That said, I implore you to read the title of post and its very first sentence again. Hip Hop beef has gone to poop and that all of a sudden Funkmaster Flex is using his platform to go after Jay Z over website and mobile phone app beef is the embodiment of how ridiculously stupid Rap battles have gotten. I thought the Snoop Dogg vs. Iggy Azalea Instagram and Twitter battle was as low as it was going to get. If you had told me back in ’94 that Snoop would beef with an Australian chick, but never actually record a dis record and eventually (not so) gracefully bow out because another rapper asked him nicely, I would’ve countered with, “yeah right, and the Patriots are going to 6 Super Bowls in 14 years, right?” But it happened. And I tried to ignore how stupid I thought it was.
I also tried to look the other way when Q-Tip tried to give Iggy a lesson in Hip Hop history on Twitter. Why not just reach out verbally or write something for a publication, even if just an online one instead of typing 140 characters at a time to someone who didn’t ask for your opinion and has largely shown that for better and (very likely) worse she doesn’t give two craps about anything going on in the world around her, including an unsolicited Rap history lesson? Then somehow Wiz Khalifa, and Tyler The Creator, and Action Bronson, and most notably Azalea Banks all get involved in kind of but not really the same beef and it all becomes so nutty and confusing that I can’t even keep track of it all nor care to anymore. Mind you I love Hip Hop, write about it, and used to love all the Old School Rap beefs. I grew up on them and they made Rap more interesting for me. But when Funkmaster Flex and Jay Z feud over a website and an app, and the shots thrown include an on-air radio rant by Flex and the sudden news that Jay Z is considering purchasing Flex’s employers, namely Hot 97, I gotta say I’m over it. The lyrics don’t matter anymore. It’s all about who can talk crap most effectively and of course, whose wallets are deeper. Why write a dis rap when I can buy my competition? Yup… Hip Hop beef has officially gone to poop.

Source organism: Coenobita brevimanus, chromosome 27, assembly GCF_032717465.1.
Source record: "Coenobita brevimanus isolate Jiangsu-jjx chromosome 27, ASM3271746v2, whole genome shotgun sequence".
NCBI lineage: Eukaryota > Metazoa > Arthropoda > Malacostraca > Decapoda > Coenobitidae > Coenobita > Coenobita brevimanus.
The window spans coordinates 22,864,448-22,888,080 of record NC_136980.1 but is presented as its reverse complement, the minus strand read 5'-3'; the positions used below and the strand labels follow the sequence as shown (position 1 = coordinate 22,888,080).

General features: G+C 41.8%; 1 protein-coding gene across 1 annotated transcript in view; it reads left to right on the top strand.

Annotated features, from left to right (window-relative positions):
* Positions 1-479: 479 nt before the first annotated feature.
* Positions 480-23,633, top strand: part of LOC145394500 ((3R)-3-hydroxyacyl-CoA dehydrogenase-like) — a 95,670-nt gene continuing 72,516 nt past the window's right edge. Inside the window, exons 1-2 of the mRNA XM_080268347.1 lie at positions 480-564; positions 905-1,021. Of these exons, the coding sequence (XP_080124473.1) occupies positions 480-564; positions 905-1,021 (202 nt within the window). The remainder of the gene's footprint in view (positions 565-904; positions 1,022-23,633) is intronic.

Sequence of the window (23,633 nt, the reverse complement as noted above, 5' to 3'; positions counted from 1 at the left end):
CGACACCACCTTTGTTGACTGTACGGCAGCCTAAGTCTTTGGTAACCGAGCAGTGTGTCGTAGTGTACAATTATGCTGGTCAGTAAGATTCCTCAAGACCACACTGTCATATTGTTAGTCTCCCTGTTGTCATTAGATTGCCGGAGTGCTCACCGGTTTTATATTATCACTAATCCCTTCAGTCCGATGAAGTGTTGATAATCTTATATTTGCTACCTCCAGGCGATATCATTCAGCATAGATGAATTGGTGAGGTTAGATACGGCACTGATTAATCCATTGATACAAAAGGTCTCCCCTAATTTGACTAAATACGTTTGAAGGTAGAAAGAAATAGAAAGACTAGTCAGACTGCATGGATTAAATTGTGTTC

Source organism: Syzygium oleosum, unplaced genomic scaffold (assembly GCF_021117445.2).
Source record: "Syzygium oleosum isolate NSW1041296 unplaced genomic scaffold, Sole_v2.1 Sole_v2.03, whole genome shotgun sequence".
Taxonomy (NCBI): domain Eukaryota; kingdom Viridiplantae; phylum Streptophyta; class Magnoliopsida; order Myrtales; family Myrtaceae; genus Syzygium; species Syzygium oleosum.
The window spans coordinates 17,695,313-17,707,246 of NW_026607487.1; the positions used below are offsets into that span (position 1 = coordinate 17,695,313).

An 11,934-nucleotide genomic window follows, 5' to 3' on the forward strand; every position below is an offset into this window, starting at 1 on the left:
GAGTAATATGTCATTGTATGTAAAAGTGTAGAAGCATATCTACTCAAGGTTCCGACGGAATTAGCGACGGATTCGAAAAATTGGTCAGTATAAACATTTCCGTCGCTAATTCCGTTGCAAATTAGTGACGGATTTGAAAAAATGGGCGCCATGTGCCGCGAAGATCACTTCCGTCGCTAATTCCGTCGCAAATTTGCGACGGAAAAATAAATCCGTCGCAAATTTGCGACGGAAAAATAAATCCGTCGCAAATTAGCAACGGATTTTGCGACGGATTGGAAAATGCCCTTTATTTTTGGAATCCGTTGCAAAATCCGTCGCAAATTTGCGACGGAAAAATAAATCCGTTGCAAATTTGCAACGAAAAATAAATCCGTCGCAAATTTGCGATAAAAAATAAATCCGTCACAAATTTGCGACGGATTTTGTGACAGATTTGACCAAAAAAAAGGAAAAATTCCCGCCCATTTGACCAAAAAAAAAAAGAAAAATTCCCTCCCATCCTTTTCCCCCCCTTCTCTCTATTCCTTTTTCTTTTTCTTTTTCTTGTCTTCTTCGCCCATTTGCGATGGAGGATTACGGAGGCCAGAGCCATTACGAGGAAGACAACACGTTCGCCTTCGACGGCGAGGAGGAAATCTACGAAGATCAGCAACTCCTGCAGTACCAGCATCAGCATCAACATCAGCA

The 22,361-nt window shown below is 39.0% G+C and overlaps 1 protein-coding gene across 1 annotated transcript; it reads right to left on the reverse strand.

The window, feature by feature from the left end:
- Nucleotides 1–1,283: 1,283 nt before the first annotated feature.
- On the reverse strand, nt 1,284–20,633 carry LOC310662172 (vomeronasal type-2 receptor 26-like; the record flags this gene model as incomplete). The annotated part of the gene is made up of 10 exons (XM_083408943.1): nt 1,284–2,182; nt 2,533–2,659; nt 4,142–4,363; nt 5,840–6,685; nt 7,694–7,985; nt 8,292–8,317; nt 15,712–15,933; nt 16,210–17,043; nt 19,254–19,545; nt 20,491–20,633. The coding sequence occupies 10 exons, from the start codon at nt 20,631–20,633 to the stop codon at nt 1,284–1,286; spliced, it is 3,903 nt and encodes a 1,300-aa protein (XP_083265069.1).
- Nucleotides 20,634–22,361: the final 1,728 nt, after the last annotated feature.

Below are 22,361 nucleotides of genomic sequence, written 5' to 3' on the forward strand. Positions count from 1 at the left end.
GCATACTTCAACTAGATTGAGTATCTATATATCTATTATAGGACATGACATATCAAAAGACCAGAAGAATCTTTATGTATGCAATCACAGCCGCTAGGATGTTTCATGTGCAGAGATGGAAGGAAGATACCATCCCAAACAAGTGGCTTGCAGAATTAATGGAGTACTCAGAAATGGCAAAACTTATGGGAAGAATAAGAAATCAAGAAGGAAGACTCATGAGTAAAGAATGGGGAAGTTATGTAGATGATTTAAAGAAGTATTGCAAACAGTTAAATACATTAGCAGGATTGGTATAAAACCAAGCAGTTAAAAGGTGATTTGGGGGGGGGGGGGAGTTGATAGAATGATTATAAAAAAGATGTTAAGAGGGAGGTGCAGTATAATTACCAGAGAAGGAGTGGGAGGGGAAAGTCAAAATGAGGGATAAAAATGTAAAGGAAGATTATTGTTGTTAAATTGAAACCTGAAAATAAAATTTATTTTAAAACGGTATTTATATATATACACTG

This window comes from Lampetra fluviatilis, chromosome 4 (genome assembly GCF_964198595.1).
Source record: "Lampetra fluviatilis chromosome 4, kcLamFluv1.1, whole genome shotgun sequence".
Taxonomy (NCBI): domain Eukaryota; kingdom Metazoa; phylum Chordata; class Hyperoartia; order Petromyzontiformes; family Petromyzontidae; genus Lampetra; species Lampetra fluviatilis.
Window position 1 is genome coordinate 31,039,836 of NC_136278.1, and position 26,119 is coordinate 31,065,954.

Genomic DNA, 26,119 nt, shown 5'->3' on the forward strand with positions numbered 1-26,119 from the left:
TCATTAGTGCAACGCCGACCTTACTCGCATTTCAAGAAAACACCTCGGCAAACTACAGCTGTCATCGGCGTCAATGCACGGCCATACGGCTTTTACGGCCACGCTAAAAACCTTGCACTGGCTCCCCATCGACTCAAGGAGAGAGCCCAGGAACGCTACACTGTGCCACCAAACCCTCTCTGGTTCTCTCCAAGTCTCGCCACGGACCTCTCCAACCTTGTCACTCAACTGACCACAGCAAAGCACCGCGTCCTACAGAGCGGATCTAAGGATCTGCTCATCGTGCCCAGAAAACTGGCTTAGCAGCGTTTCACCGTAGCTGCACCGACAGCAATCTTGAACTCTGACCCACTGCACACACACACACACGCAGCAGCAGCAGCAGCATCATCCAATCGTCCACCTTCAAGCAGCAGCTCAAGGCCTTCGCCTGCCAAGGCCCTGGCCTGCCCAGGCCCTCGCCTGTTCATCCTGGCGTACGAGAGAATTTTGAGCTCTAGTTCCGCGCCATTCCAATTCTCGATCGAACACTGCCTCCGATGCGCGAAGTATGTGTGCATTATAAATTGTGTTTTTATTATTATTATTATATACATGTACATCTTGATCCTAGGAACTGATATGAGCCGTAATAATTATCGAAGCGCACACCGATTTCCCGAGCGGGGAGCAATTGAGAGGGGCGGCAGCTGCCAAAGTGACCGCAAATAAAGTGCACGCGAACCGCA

But it might not be all bad. When Kendrick dropped his now infamous ‘Control’ verse, I got that same rush I used to get when listening to Ice Cube’s ‘No Vaseline‘, BDP’s ‘The Bridge Is Over‘, or Nas’ ‘Ether‘. And though none of the dozens of replies (ranging from the likes of Lupe Fiasco, Joell Ortiz, and Meek Mill) were as dope or impactful as Kendrick’s verse, all in all they were fun to listen to and never de-evolved into overly personal attacks or egregious social media trolling. Also, as silly as I thought it when Macklemore used social media to share with the masses a screen shot of the text he wrote to Kendrick Lamar after beating him out for the Best Rap Album Grammy, expressing his regret and that he genuinely felt bad about how it all played out, I gave him the benefit of the doubt. He’s young I figured, and he was sincere in his intent, so I gave him a pass. Kendrick didn’t make anything bigger out of it than was necessary. He could’ve given the privacy breach, but he didn’t. Absent were the unnecessary Twitter rants to address the incident. Though when asked about it in interviews he would go on to express some discomfort in Macklemore’s actions, he’d also make it a point to express that he doesn’t hold any grudges and is a fan of and respects Macklemore. These are are prime example of a new generation of young, prominent emcees who handled potentially fragile and instigative situations extremely well, to the point where they didn’t de-evolve into some ridiculous, unnecessary social media beef. Kendrick’s opponents kept in on wax. And Kendrick himself largely brushed off the retorts as well as whatever unease he felt after the Macklemore text. Perhaps there’s hope that Hip Hop will eventually figure this beef out thing again after all.